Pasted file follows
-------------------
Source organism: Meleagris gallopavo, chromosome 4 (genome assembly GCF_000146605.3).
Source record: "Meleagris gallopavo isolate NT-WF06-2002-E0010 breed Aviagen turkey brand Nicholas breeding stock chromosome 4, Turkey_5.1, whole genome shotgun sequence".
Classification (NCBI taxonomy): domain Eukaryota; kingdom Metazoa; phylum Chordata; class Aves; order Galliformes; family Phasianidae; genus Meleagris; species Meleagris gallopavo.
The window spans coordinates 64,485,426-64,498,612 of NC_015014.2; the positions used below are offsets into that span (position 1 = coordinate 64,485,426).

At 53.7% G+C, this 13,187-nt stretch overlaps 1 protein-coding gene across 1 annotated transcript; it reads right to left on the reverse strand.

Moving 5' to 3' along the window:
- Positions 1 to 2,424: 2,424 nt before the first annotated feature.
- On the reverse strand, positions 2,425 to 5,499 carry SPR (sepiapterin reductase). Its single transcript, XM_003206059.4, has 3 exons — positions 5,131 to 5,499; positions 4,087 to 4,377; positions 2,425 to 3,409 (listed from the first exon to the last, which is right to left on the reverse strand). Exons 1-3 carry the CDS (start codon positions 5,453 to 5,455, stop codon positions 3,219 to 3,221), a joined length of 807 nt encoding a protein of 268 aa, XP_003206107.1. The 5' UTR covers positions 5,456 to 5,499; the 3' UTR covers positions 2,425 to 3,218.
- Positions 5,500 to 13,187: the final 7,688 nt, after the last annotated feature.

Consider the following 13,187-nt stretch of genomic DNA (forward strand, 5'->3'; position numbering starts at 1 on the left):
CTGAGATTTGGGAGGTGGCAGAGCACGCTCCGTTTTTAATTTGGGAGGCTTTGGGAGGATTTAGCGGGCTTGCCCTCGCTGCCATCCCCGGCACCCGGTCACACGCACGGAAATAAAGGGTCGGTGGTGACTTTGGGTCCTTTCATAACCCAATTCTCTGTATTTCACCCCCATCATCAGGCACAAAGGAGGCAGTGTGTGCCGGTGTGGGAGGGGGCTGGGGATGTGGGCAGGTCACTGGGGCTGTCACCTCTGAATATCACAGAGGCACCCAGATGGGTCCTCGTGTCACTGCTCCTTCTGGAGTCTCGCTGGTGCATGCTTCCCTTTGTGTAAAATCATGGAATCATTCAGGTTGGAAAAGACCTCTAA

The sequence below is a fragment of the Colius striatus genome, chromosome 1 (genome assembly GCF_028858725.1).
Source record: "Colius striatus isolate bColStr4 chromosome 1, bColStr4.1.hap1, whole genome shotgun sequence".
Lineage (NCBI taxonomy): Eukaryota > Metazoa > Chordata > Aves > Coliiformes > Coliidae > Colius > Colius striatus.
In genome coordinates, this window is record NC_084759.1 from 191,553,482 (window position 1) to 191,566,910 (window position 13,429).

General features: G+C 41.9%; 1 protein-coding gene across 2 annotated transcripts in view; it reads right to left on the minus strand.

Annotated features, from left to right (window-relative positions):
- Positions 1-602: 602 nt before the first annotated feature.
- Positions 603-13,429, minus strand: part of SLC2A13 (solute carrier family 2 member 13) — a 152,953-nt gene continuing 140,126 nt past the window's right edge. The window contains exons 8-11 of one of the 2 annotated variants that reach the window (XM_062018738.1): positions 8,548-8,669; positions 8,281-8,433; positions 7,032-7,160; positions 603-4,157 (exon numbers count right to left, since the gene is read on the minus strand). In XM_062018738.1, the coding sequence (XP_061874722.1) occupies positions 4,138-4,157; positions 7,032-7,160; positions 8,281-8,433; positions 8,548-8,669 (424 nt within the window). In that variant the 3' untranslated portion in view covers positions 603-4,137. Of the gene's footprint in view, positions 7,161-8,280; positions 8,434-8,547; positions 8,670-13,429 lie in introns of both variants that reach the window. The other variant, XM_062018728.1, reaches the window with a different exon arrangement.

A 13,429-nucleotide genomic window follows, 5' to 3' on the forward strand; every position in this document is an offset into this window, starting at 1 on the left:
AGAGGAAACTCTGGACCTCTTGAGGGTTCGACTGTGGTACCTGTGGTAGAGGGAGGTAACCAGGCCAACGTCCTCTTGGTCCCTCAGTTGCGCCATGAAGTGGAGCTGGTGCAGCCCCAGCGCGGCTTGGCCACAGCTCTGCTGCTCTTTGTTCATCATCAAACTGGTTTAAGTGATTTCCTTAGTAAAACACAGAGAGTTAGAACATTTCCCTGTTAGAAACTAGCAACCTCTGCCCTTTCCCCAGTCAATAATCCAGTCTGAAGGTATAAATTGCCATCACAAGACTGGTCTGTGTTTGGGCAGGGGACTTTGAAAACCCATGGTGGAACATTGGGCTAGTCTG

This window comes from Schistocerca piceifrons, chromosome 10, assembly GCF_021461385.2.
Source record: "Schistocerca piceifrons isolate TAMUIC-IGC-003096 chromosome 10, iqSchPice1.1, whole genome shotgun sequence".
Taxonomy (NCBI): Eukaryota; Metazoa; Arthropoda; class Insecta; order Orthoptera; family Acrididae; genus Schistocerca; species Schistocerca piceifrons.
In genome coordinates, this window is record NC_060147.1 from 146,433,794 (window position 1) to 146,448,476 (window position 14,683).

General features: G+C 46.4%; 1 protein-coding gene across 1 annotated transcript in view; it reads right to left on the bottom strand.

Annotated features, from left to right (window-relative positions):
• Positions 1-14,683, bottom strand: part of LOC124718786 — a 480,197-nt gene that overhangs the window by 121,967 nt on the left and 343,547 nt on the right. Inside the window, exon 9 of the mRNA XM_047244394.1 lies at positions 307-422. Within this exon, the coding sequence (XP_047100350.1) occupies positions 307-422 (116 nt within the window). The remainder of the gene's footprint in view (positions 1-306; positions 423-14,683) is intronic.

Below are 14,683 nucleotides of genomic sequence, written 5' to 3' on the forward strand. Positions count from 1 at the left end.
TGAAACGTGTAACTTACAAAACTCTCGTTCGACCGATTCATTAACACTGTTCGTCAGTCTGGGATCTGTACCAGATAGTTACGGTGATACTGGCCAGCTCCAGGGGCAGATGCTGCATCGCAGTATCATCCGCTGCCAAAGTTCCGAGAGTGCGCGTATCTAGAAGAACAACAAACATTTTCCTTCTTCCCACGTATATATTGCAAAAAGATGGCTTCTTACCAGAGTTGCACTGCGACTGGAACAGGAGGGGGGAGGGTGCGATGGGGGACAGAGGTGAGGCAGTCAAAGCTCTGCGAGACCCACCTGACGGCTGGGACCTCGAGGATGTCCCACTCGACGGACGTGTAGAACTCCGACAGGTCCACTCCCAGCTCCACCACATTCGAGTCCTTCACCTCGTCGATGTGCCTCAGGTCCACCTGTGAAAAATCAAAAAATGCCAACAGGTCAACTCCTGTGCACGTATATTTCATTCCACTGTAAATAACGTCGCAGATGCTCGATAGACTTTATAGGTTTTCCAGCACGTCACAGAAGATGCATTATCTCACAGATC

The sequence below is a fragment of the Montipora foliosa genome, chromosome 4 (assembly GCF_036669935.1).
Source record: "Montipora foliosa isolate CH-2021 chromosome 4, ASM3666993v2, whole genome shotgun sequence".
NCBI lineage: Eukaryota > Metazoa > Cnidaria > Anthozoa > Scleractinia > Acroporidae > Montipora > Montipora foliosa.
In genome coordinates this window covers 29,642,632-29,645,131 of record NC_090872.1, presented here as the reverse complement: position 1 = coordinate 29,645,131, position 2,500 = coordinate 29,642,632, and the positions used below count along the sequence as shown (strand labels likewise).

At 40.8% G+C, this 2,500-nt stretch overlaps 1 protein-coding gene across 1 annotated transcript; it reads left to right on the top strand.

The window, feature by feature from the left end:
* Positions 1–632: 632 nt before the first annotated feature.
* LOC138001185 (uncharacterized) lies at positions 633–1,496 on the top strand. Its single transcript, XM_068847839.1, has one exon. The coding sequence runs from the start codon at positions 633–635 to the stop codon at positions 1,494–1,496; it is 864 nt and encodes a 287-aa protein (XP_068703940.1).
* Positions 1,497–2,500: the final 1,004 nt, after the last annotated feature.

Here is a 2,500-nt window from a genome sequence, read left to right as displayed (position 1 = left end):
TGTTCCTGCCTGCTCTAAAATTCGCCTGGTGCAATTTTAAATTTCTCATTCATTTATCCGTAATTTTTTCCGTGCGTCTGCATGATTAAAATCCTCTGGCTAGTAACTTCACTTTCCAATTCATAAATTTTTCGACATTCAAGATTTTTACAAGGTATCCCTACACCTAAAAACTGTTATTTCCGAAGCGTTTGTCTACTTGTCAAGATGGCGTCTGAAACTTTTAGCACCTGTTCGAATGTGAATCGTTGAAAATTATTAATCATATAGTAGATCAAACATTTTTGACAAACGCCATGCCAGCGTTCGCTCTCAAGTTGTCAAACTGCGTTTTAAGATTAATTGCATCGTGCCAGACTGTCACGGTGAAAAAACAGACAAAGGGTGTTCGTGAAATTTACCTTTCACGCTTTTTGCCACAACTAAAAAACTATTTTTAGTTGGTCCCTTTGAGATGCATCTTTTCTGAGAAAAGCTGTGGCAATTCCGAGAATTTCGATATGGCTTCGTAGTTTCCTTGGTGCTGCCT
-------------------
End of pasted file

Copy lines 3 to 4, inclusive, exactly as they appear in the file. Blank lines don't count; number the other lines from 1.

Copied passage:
Classification (NCBI taxonomy): domain Eukaryota; kingdom Metazoa; phylum Chordata; class Aves; order Galliformes; family Phasianidae; genus Meleagris; species Meleagris gallopavo.
The window spans coordinates 64,485,426-64,498,612 of NC_015014.2; the positions used below are offsets into that span (position 1 = coordinate 64,485,426).